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Is my modem/connection in spec?

LakeShow247LakeShow247 Posts: 21 ✭✭✭✭
in Connectivity Sep 14, 2020

Been having issues lately with wifi connections dropping daily (all wireless devices suddenly disconnect). Trying to figure out if it's the modem or the router. I have a Netgear CG3000D-RG modem and a TP-Link TL-WDR4300 router.

I keep seeing these errors in my modem:

Mon Sep 14 19:09:42 2020  Critical (3)  Started Unicast Maintenance Ranging - No Response received - T3 time-out;CM-MAC=84:1b:5e:c7:32:58;CMTS-MAC=00:01:5c:67:b4:5a;CM-QOS=1.1;CM-VER=3.0;  

Mon Sep 14 19:07:31 2020  Error (4)  Missing BP Configuration Setting TLV Type: 17.8;CM-MAC=84:1b:5e:c7:32:58;CMTS-MAC=00:01:5c:67:b4:5a;CM-QOS=1.1;CM-VER=3.0;  

Mon Sep 14 19:07:31 2020  Error (4)  Missing BP Configuration Setting TLV Type: 17.9;CM-MAC=84:1b:5e:c7:32:58;CMTS-MAC=00:01:5c:67:b4:5a;CM-QOS=1.1;CM-VER=3.0;

What do they mean?

Here is what my connection looks like


Comments

  • LakeShow247LakeShow247 Posts: 21 ✭✭✭✭
    Sep 15, 2020

    Just some addition info. Here is what my event log looks like on my TP-Link router when the connection drops. Does it look like it's unable to get DHCP from the modem?


  • LakeShow247LakeShow247 Posts: 21 ✭✭✭✭
    Sep 15, 2020

    Can anyone tell me if my downstream and upstream #'s look OK?

  • dopplegangerdoppleganger Posts: 12 ✭✭✭
    Sep 17, 2020

    To me, those downstream levels are too high. -7 to 7 is the ideal, 8-10 is getting borderline. And with temperature fluctuations you could easily go well above the 10 and push up even higher.

    I would definitely call support and schedule a tech to come and see what’s the issue and hopefully bring down those downstream levels

  • misterjmisterj Posts: 77 ✭✭✭✭
    Sep 17, 2020

    LakeShow247, your DS levels are well within the limits of -15 dBmV to +15 dBmV. Lots of people like to see lower levels but I think +10 dBmV is fine and in general more is better than less with limits. If you are losing your Wi-Fi but not your Ethernet connected devices, then I would suspect the Wireless router. So when you have a dropout, please test Ethernet connect device. Enjoy, John.

  • RAIST5150RAIST5150 Posts: 787 ✭✭✭✭
    edited September 17 Sep 17, 2020

    @LakeShow247

    While they are technically in spec in the scope of the modem's published limits... things are outside the range this system's admins have historically tried to maintain, as @doppleganger alluded to.

    In a DOCSIS 3.0 setup like that, they typically have gone for downstream staying between -6 and +10 with SNR over 37, and upstream hanging mostly in 42-48 territory (these values will shift throughout the day from changes in temperature, humidity, noise, etc.).

    It looks like signal may be getting boosted a bit more than they like to keep things (which can make ingress issues worse), so they may want maintenance to make some adjustments.

    Watch the upstream values to see if they are going through big fluctuations when things are resetting. If you see them ramping up around 51 just before a reset, there is something on the lines causing problems that needs to be isolated (modem may increase upstream power to try to clear interference to the headend, and will reset after it crosses the 51 mark, possibly even 48 if the system assigned the phi value lower... a range of more than 6 points from highest to lowest is cause for concern, 12 is a hard no-go scenario).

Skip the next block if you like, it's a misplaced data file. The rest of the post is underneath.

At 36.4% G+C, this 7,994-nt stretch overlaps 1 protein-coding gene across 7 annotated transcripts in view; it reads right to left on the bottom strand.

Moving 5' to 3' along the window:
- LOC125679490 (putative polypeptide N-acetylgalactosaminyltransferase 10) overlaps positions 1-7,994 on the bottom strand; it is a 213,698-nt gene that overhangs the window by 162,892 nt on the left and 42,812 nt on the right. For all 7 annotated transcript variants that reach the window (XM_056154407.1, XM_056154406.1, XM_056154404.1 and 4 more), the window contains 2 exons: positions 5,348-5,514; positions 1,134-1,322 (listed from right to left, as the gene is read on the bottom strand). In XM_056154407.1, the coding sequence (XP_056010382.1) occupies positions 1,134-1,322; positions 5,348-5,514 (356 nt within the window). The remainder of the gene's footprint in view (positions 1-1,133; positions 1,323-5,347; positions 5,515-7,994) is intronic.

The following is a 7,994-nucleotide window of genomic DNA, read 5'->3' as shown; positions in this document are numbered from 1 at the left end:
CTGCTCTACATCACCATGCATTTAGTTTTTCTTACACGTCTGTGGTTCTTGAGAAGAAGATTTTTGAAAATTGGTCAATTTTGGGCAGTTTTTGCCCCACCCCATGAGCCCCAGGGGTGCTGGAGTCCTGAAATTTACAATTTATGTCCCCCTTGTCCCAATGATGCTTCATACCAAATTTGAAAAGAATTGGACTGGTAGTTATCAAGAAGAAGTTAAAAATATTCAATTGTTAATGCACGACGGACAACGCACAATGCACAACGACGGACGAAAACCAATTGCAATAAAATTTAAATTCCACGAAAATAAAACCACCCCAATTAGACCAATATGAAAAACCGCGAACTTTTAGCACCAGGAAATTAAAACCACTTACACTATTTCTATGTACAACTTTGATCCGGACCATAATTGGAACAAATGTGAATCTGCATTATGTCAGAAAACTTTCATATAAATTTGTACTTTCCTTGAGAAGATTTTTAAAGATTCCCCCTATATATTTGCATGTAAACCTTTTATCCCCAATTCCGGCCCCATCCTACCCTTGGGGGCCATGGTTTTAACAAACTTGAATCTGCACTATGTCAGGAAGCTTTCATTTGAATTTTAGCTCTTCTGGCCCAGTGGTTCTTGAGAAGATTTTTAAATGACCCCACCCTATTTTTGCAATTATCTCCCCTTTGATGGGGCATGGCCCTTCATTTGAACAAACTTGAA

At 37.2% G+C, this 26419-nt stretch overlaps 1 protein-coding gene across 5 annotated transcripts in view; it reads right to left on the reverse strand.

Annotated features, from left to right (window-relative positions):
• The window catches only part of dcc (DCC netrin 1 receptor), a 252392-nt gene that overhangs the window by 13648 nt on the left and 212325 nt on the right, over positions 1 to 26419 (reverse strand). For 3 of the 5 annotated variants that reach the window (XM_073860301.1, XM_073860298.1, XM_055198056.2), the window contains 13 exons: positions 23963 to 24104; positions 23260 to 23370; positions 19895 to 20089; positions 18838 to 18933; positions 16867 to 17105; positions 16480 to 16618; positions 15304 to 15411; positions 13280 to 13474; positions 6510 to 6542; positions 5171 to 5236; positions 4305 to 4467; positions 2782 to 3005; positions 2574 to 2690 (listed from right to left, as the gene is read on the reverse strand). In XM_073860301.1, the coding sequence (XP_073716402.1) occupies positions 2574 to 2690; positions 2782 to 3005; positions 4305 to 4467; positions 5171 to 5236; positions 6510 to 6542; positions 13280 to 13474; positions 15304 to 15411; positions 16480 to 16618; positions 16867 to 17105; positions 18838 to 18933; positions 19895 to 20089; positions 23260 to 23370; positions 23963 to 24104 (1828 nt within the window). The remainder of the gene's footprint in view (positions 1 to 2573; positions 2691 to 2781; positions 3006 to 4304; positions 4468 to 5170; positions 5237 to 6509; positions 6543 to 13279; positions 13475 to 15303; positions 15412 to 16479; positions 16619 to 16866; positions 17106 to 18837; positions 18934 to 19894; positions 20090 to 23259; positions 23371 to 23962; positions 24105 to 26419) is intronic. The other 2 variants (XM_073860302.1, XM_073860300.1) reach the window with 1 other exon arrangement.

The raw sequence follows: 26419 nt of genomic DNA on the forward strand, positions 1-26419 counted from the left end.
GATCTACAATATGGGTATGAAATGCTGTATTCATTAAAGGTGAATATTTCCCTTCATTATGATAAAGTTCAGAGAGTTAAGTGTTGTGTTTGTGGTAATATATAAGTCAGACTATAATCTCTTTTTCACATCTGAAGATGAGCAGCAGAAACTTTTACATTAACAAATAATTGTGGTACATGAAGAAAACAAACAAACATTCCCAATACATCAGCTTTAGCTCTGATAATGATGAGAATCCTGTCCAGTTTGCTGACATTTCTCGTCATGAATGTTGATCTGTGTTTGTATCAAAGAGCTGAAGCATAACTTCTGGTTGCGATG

Some other things to consider are basically tied to the age of the tech in that modem... may want to consider an upgrade, be that one you buy yourself or get one from Spectrum.

    8X4 channels--with Spectrum's push to a base tier of 200 down, 16 channel modems are becoming the norm now.

    N450 wireless--may be wrangling with more wifi interference issues than you expect. Especially for devices competing with the crowding on the 2.4g bands (not to mention a microwave can wreak havoc across that band).

    It is a combo unit... which tend to be more prone to oddball issues that either don't tend to crop up with separate devices, or have "simple" fixes when these elements are handled as a separate modem and router setup.

    Might be worth considering investing in a good standalone router that would likely provide much more reliable wifi support. Asus and the Netgear Nighthawk routers with the AC and/or AX class wifi standards are highly regarded for residential setups (they may also refer to them as wifi 5 and wifi 6 for those standards, respectively). Most routers have very straightforward setup guidance these days... mostly preset for "normal" use cases (basically just set your own network ID and passwords), so setting one up isn't as overwhelming as they once were.

    If you have converted to a Spectrum plan, providing your own router means no rental/maintenance fees. They only charge for wifi maintenance on their plans when they manage the wifi on their provided device, and will provide you a free modem (as well as free modem upgrades/replacements when necessary).

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